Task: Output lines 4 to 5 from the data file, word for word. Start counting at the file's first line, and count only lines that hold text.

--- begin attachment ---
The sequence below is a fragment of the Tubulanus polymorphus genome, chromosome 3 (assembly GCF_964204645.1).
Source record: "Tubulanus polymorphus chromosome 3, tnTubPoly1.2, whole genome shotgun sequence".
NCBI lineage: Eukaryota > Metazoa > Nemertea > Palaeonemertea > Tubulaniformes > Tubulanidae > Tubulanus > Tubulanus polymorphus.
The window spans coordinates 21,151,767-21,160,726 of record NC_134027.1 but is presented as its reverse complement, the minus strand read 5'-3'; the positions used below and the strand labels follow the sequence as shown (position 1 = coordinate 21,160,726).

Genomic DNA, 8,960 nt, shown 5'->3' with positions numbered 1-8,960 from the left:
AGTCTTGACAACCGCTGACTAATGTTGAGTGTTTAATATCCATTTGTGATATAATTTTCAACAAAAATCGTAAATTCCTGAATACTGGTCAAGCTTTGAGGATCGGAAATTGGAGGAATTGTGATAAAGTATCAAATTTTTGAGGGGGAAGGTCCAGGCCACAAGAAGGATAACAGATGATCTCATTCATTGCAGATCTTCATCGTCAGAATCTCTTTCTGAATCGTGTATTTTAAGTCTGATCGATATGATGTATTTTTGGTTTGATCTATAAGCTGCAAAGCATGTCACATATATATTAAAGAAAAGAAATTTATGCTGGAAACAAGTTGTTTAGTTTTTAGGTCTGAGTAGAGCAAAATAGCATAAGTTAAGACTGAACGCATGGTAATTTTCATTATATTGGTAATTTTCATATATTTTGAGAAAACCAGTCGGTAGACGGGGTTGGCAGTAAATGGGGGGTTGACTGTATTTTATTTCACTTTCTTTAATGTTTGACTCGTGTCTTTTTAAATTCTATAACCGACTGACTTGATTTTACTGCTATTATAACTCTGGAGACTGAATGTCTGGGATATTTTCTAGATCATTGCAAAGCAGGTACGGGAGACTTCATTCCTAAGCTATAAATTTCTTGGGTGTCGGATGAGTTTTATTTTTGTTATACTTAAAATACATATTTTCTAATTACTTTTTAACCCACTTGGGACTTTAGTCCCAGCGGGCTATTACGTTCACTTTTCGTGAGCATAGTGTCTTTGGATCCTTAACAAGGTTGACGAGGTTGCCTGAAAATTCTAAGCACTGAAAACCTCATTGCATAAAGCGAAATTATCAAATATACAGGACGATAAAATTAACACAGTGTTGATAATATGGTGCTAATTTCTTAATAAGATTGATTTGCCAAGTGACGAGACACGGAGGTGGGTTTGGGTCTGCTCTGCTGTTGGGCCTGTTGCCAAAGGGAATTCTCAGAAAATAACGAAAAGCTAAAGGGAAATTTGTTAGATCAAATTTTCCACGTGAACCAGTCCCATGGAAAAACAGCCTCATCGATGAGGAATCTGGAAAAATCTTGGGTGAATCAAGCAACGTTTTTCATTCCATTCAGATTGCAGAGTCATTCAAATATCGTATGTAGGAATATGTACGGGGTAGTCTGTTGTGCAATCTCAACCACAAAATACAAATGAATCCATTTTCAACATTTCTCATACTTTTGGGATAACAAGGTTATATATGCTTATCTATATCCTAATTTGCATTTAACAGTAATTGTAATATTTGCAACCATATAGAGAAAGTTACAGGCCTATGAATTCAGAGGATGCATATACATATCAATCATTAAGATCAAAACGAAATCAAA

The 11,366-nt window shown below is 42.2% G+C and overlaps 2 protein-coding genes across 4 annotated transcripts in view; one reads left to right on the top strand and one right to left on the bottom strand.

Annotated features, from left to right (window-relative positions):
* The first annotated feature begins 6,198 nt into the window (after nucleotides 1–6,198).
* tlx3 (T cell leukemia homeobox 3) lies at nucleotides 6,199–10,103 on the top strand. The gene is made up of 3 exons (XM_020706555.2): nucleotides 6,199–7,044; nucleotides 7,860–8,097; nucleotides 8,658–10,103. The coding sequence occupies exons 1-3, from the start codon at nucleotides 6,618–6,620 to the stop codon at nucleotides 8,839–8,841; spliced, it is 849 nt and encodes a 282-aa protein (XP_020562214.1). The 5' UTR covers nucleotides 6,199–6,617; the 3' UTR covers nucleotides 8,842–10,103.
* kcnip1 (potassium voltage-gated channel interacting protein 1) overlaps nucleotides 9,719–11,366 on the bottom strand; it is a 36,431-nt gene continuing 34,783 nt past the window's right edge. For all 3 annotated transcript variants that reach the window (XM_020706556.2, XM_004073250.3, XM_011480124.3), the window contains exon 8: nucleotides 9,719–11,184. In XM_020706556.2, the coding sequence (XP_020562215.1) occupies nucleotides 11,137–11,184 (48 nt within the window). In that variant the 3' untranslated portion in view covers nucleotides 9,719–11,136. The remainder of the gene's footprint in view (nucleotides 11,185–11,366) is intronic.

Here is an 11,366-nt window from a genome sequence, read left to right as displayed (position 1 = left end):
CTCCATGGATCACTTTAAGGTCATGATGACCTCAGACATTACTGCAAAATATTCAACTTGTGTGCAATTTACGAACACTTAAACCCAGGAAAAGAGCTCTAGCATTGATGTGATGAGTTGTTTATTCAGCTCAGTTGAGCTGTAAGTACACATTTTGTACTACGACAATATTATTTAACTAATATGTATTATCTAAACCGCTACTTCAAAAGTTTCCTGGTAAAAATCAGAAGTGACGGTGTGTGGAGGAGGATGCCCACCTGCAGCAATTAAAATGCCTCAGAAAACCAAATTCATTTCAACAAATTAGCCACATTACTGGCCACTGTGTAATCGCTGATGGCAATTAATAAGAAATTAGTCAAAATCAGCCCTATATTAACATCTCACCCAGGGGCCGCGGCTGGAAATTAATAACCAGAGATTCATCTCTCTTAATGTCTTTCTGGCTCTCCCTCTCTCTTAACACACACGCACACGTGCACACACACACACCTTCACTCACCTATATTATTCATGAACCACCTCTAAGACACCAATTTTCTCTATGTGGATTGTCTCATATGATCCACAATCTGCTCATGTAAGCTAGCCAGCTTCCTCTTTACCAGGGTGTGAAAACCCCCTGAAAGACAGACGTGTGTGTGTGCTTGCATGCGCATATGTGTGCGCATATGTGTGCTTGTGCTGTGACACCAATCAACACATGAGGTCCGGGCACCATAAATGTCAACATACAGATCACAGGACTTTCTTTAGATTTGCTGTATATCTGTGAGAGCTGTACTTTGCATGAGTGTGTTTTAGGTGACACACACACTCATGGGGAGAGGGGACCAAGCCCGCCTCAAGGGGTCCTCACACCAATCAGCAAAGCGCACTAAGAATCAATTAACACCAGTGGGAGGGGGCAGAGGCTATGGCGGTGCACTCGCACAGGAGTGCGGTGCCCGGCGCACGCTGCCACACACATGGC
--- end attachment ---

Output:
The window spans coordinates 21,151,767-21,160,726 of record NC_134027.1 but is presented as its reverse complement, the minus strand read 5'-3'; the positions used below and the strand labels follow the sequence as shown (position 1 = coordinate 21,160,726).

Genomic DNA, 8,960 nt, shown 5'->3' with positions numbered 1-8,960 from the left: